All of this was foreign to Kyungsoo. Vanity was never allowed in his family. Attractiveness was a societal construct he didn’t really follow, allowing his own bias to develop early on and settle in his mind as he aged. He preferred tanned skin and soft jawlines that were just losing baby fat.

“I should really go … . I'll see you tomorrow.” Jongin deflated a little, and Kyungsoo's heart kicked his ribs. He leaned forward on his toes to place and barest peck of a kiss on Jongin's lips, blushing very noticeably to his hairline. “Don't worry so much. I-I'll see you at school.”

Jongin's brain shut down from a healthy mix of hormones and mortification. Kyungsoo fared no better, but his brain switched to “fight or flight,” and he flew out of Jongin's room and down the stairs, pausing just long enough to say good bye to Jongin's aunt and get blown out the door by the blustery “Bye bye!” of Jongin's uncle.

He ran until he left most of his embarrassment behind but still skirted around his family and closed his bedroom door. His cheeks still felt warm when he touched them, and he rubbed his fingers and thumb together. There was no makeup on his fingertips.

As he set his backpack aside and wondered what to do so he wouldn't drive himself crazy with anxiety, his phone chirped in his pocket.

youre not gonna ignore me, now, are you?

Kyungsoo chewed his lip. Before he could even form a response in his head, another message popped up.

i dont want to apologise for kissing you.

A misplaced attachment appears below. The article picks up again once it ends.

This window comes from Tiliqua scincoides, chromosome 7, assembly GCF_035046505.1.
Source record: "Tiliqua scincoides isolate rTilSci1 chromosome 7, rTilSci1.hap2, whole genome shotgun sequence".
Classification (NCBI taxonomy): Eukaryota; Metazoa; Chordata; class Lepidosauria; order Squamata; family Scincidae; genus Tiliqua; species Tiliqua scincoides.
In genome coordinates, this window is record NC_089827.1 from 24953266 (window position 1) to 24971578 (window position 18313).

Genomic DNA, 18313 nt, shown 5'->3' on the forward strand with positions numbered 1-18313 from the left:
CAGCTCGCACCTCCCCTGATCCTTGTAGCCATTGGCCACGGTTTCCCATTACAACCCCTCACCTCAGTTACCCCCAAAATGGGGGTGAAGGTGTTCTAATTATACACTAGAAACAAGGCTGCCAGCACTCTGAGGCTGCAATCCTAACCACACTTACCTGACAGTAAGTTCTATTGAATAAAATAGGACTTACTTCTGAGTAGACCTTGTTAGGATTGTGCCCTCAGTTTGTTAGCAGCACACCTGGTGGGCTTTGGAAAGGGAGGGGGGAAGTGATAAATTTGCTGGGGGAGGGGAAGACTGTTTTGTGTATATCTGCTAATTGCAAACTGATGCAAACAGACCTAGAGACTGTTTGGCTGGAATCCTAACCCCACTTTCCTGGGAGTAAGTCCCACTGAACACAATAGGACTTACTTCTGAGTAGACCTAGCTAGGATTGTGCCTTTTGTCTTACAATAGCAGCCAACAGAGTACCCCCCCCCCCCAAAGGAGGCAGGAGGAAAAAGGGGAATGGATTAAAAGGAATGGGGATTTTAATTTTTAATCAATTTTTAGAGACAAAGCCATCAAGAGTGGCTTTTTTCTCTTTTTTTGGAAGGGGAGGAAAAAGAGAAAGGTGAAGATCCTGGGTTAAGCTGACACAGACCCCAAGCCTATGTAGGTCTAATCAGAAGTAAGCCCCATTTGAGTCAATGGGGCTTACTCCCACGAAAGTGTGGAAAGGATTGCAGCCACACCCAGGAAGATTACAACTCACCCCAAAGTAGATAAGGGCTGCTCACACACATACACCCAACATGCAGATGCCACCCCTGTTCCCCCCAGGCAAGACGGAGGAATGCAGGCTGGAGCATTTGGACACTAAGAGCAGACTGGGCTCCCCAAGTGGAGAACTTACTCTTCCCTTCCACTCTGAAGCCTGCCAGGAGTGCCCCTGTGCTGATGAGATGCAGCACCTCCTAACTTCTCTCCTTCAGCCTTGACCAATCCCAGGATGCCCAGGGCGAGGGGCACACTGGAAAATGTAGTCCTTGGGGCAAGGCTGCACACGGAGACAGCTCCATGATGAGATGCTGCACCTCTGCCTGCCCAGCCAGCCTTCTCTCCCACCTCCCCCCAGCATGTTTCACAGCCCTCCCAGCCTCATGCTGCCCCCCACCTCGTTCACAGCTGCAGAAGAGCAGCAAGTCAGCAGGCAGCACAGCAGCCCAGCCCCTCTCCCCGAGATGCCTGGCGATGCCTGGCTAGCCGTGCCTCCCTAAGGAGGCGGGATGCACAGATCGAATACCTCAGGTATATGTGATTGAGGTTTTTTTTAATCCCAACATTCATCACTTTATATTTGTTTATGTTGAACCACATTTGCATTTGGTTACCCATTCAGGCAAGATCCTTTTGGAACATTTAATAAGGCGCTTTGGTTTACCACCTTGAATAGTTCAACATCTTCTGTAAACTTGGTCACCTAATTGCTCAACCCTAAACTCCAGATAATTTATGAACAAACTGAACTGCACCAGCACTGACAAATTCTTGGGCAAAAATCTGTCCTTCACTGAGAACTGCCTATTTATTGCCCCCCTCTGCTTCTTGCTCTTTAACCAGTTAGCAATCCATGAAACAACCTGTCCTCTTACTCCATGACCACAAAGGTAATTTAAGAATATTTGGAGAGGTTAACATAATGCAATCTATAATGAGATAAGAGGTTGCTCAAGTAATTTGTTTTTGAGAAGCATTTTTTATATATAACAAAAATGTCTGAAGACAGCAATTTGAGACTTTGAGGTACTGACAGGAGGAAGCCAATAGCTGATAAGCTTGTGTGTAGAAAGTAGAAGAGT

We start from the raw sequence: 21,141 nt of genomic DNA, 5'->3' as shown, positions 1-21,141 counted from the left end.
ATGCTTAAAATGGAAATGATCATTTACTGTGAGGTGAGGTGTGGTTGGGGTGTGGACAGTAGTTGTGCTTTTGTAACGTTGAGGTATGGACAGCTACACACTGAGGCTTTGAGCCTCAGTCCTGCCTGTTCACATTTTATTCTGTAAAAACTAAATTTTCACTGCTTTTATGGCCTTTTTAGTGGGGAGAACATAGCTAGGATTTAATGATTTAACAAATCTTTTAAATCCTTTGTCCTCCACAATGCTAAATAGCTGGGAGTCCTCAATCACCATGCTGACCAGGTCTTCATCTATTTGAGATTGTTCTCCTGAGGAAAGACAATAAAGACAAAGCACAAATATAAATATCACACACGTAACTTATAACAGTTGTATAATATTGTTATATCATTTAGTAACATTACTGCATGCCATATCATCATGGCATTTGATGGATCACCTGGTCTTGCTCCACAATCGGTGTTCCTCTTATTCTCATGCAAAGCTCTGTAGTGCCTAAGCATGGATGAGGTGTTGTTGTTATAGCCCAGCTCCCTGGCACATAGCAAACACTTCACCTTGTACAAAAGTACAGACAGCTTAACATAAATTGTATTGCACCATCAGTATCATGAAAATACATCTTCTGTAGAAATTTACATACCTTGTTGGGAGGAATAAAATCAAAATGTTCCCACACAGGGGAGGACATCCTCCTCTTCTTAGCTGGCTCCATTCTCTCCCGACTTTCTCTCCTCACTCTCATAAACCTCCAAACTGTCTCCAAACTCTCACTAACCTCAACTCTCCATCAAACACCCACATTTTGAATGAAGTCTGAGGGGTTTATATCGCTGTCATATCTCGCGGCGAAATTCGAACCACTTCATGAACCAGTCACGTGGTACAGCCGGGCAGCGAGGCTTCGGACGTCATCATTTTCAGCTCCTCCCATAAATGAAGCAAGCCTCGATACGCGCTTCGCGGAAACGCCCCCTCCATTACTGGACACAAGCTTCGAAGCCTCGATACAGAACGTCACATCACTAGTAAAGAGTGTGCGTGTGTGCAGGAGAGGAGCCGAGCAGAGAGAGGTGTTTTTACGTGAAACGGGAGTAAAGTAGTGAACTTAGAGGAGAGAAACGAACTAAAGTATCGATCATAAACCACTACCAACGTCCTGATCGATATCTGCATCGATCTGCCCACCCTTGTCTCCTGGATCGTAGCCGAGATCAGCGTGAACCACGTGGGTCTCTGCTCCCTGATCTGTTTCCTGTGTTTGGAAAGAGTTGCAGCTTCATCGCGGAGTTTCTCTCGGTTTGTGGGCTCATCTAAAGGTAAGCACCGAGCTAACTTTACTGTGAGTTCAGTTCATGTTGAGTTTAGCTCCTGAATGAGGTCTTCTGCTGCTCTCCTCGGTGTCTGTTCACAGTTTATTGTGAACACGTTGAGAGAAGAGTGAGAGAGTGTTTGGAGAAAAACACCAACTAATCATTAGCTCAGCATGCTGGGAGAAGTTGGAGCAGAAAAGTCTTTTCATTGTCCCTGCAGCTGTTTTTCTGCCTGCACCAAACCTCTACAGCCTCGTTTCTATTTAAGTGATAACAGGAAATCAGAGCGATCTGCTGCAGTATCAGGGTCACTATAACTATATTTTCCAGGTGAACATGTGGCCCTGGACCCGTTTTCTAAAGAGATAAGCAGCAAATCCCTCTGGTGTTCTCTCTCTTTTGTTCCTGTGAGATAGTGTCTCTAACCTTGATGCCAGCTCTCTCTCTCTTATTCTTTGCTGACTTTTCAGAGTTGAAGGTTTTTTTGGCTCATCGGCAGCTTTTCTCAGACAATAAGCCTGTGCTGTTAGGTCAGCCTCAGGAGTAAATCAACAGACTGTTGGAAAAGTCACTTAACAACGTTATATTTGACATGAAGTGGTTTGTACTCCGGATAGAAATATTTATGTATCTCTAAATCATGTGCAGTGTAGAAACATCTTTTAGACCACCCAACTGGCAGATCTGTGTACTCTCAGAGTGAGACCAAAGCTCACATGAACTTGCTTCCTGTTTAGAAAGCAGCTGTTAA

This kid was killing him. Years of not having any outlet for any sort of emotional expression, accepting that was just how his life was meant to be, and Jongin here was dragging everything from exuberance to frustration to affection via text.

Kyungsoo took his time, but he typed out, So don't. You apologise too much as it is. and quickly added. I will see you tomorrow.

But Jongin was as relentless in needing reassurance as a puppy was in needing attention. will you go out with me?

He hadn't even sat down since getting home; Kyungsoo's knees wobbled, his thighs shook, and he sat in the middle of his floor. His guts were torn. One part instinctively said Yes! while another part hung back with a cautious But what about Mom and Dad?, because his parents—their faith, anyway—played too big a role in his life, and something as simple as dating could destroy their image of him. Maybe they wouldn't love him anymore.

Fuck it. Jongin was waiting for a reply, probably playing with his lips and chewing them sore.

Sure. I'm a pretty cheap date.



Jongin bounded up to Kyungsoo's locker before school started. He hung back, uncertain, a safe distance away, but he was drawn closer by one of Kyungsoo's rare smiles.

He hadn't slept well at all. Neither of them had, but Kyungsoo was sure Jongin had at least eaten. His own appetite was overwhelmed by the twisting inside him and the thoughts of how this time last year he had been in the hospital after nearly getting hit by a train.

The worries poofed, as if they hadn't been there at all, when Jongin smiled at him. “Morning.”

“Hi.”

Jongin took his hand, and Kyungsoo slotted their fingers together, pushing his locker closed with his free hand. Maybe he'd find that book with Kai again, just to gloat over how much his reality was better than the protagonist's fiction.

 
END